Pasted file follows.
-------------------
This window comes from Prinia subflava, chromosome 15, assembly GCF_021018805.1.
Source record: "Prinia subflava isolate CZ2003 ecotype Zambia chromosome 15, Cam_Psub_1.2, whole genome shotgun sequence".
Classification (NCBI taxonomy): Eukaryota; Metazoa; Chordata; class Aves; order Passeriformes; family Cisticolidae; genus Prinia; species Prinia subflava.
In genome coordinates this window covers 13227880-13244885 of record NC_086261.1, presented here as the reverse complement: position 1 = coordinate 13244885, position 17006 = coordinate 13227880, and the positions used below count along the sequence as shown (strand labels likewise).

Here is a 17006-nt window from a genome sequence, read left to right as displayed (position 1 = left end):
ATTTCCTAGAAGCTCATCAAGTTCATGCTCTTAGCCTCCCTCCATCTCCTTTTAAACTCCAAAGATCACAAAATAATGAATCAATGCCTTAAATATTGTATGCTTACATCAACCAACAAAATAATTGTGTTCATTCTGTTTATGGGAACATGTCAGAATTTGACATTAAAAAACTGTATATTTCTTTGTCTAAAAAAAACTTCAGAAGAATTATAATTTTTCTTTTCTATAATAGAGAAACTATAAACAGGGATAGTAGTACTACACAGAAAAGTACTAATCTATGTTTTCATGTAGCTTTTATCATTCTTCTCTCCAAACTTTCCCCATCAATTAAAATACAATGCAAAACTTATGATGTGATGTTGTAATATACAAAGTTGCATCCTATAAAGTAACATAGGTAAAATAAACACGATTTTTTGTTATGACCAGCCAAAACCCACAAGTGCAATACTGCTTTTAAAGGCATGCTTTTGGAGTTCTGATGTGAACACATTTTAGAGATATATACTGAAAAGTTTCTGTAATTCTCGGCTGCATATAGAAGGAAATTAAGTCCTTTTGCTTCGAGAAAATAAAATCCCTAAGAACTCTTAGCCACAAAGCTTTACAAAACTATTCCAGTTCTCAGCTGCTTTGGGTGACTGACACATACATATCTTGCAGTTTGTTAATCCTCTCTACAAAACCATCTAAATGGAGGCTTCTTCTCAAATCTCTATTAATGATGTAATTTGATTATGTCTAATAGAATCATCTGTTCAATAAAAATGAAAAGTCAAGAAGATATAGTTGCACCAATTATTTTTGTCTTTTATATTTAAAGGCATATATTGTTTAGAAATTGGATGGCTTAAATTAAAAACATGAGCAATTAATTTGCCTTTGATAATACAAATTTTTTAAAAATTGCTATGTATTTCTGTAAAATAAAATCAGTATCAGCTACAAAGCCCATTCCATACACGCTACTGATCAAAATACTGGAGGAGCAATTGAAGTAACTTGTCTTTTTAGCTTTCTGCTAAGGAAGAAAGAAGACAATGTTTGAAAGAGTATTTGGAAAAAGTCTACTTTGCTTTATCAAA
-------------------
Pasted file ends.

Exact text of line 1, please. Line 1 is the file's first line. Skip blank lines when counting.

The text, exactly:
This window comes from Prinia subflava, chromosome 15, assembly GCF_021018805.1.